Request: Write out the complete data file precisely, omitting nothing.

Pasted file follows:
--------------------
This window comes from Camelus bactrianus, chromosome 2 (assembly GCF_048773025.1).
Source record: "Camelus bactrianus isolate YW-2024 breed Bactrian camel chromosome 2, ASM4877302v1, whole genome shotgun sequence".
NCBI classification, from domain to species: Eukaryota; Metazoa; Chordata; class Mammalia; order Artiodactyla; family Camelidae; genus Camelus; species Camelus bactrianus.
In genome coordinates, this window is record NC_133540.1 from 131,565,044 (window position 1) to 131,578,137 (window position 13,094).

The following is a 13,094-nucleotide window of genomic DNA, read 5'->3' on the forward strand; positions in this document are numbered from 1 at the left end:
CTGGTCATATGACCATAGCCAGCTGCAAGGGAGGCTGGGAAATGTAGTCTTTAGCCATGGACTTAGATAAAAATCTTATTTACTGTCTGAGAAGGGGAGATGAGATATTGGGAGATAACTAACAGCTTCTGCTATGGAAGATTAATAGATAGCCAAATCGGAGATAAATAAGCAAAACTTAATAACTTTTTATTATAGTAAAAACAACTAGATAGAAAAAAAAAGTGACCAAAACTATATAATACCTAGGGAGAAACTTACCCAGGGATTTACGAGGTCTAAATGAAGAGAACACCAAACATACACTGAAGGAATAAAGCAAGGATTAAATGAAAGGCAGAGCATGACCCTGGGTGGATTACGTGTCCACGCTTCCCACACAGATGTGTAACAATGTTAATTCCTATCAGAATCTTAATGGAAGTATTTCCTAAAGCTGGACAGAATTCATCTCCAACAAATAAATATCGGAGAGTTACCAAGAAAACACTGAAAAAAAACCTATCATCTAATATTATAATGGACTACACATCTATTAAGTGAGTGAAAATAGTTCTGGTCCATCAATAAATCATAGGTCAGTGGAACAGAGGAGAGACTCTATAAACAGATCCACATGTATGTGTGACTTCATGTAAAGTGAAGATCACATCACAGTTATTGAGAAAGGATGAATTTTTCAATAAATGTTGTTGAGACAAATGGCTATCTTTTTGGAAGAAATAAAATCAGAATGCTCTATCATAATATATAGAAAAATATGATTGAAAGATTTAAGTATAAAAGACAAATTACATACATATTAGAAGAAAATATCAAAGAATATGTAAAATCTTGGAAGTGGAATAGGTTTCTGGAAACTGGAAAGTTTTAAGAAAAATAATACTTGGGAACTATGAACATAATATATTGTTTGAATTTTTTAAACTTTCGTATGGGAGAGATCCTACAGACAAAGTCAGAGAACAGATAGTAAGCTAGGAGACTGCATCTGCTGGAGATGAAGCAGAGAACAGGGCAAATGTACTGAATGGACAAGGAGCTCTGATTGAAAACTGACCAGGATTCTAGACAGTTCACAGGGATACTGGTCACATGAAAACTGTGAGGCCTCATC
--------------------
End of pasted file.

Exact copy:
This window comes from Camelus bactrianus, chromosome 2 (assembly GCF_048773025.1).
Source record: "Camelus bactrianus isolate YW-2024 breed Bactrian camel chromosome 2, ASM4877302v1, whole genome shotgun sequence".
NCBI classification, from domain to species: Eukaryota; Metazoa; Chordata; class Mammalia; order Artiodactyla; family Camelidae; genus Camelus; species Camelus bactrianus.
In genome coordinates, this window is record NC_133540.1 from 131,565,044 (window position 1) to 131,578,137 (window position 13,094).

The following is a 13,094-nucleotide window of genomic DNA, read 5'->3' on the forward strand; positions in this document are numbered from 1 at the left end:
CTGGTCATATGACCATAGCCAGCTGCAAGGGAGGCTGGGAAATGTAGTCTTTAGCCATGGACTTAGATAAAAATCTTATTTACTGTCTGAGAAGGGGAGATGAGATATTGGGAGATAACTAACAGCTTCTGCTATGGAAGATTAATAGATAGCCAAATCGGAGATAAATAAGCAAAACTTAATAACTTTTTATTATAGTAAAAACAACTAGATAGAAAAAAAAAGTGACCAAAACTATATAATACCTAGGGAGAAACTTACCCAGGGATTTACGAGGTCTAAATGAAGAGAACACCAAACATACACTGAAGGAATAAAGCAAGGATTAAATGAAAGGCAGAGCATGACCCTGGGTGGATTACGTGTCCACGCTTCCCACACAGATGTGTAACAATGTTAATTCCTATCAGAATCTTAATGGAAGTATTTCCTAAAGCTGGACAGAATTCATCTCCAACAAATAAATATCGGAGAGTTACCAAGAAAACACTGAAAAAAAACCTATCATCTAATATTATAATGGACTACACATCTATTAAGTGAGTGAAAATAGTTCTGGTCCATCAATAAATCATAGGTCAGTGGAACAGAGGAGAGACTCTATAAACAGATCCACATGTATGTGTGACTTCATGTAAAGTGAAGATCACATCACAGTTATTGAGAAAGGATGAATTTTTCAATAAATGTTGTTGAGACAAATGGCTATCTTTTTGGAAGAAATAAAATCAGAATGCTCTATCATAATATATAGAAAAATATGATTGAAAGATTTAAGTATAAAAGACAAATTACATACATATTAGAAGAAAATATCAAAGAATATGTAAAATCTTGGAAGTGGAATAGGTTTCTGGAAACTGGAAAGTTTTAAGAAAAATAATACTTGGGAACTATGAACATAATATATTGTTTGAATTTTTTAAACTTTCGTATGGGAGAGATCCTACAGACAAAGTCAGAGAACAGATAGTAAGCTAGGAGACTGCATCTGCTGGAGATGAAGCAGAGAACAGGGCAAATGTACTGAATGGACAAGGAGCTCTGATTGAAAACTGACCAGGATTCTAGACAGTTCACAGGGATACTGGTCACATGAAAACTGTGAGGCCTCATC